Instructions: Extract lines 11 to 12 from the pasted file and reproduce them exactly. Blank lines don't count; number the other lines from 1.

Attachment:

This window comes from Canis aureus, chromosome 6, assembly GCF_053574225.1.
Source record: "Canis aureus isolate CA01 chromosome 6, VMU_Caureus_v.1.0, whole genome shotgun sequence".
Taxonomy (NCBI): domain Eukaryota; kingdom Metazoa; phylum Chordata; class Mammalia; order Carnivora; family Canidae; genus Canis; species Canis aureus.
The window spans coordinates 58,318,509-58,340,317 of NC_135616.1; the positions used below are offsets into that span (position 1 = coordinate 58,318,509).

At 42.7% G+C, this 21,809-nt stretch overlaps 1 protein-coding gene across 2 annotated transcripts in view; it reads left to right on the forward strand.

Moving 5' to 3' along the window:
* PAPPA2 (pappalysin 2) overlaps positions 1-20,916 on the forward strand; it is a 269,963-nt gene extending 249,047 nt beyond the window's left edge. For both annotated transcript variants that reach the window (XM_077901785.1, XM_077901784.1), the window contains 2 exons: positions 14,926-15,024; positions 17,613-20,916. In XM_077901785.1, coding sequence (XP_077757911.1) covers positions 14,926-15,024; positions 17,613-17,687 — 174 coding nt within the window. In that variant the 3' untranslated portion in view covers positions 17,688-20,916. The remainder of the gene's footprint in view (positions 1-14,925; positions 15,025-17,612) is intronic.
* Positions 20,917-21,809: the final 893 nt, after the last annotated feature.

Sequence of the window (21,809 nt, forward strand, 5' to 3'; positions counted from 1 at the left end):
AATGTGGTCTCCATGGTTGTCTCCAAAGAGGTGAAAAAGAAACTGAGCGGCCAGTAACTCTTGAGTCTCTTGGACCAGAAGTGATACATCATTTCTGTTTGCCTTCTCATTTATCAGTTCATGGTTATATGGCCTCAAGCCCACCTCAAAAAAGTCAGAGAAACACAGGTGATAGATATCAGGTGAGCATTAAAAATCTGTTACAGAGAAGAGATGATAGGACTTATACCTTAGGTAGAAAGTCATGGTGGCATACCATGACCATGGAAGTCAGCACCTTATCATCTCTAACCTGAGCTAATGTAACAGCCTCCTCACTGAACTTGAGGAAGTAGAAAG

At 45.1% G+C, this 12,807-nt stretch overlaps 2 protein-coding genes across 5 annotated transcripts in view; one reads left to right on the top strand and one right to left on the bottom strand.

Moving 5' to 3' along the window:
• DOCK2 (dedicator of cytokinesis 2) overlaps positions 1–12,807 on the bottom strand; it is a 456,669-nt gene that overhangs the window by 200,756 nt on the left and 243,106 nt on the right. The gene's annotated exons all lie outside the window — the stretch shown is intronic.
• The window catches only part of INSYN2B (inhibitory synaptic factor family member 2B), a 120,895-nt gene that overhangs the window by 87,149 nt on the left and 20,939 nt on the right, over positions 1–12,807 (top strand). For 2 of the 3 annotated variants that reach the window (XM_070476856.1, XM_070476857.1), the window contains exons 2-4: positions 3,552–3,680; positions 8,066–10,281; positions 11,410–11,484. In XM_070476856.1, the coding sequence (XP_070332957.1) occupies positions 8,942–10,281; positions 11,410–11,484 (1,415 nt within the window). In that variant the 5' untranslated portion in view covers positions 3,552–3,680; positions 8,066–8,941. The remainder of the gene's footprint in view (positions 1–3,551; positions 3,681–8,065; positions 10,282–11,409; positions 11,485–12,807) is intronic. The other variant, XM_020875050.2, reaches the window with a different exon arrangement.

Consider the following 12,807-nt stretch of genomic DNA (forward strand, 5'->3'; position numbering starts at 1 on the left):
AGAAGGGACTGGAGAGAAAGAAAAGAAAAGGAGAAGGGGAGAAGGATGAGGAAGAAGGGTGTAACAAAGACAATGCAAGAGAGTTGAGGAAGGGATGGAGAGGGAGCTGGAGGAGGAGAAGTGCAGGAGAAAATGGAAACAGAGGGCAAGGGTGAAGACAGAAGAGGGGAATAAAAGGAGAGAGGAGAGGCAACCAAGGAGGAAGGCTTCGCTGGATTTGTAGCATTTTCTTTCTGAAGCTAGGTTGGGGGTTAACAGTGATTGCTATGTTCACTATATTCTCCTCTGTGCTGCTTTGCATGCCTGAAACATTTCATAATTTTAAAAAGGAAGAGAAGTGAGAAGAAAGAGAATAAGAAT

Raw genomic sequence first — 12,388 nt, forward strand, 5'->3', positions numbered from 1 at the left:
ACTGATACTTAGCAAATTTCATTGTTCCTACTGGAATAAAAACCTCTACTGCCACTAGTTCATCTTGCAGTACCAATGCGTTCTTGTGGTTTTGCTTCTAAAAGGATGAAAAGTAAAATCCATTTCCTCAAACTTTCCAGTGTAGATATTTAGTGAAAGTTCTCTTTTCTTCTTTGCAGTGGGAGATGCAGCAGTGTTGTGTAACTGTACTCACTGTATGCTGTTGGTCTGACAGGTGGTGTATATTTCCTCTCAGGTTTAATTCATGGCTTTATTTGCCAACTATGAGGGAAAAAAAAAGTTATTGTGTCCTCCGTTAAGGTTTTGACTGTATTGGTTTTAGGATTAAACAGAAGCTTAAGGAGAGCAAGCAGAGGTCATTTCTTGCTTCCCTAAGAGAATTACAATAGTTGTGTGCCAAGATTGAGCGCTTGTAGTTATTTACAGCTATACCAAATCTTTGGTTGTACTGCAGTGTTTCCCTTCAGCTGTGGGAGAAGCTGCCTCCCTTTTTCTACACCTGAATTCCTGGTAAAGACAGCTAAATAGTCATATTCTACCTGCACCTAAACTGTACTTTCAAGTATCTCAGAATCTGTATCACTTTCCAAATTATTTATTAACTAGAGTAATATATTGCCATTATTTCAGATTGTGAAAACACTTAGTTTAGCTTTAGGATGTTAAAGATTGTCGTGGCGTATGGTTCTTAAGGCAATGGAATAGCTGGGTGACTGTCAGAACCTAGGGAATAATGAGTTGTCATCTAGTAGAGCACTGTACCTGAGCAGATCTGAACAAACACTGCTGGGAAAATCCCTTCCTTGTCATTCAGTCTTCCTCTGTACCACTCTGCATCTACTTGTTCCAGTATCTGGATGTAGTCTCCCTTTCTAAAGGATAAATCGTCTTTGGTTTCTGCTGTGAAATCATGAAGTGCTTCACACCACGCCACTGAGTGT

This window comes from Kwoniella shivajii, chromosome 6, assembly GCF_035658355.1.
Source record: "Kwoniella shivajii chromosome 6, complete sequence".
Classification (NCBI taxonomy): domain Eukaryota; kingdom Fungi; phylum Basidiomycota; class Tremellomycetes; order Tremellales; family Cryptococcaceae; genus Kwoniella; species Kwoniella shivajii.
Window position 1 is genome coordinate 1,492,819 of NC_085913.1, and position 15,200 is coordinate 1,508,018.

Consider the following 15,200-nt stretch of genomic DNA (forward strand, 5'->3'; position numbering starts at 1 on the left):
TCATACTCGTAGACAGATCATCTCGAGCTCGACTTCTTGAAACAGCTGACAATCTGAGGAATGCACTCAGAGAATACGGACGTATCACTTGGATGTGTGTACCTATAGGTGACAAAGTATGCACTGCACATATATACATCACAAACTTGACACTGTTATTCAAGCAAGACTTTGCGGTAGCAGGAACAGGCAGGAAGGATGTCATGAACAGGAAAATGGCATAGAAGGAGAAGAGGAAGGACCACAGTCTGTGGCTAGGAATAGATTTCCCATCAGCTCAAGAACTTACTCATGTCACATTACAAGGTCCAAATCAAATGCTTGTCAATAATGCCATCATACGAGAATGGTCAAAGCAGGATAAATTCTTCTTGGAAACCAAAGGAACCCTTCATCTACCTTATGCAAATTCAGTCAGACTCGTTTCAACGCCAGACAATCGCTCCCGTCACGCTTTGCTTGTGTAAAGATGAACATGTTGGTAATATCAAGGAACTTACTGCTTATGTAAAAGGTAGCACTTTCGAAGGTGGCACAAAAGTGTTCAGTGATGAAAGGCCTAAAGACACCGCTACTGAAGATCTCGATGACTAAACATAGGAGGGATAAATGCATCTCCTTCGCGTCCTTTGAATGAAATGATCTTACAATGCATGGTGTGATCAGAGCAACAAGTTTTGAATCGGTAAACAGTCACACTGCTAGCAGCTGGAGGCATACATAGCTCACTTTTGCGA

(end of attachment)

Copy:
At 45.1% G+C, this 12,807-nt stretch overlaps 2 protein-coding genes across 5 annotated transcripts in view; one reads left to right on the top strand and one right to left on the bottom strand.

Moving 5' to 3' along the window: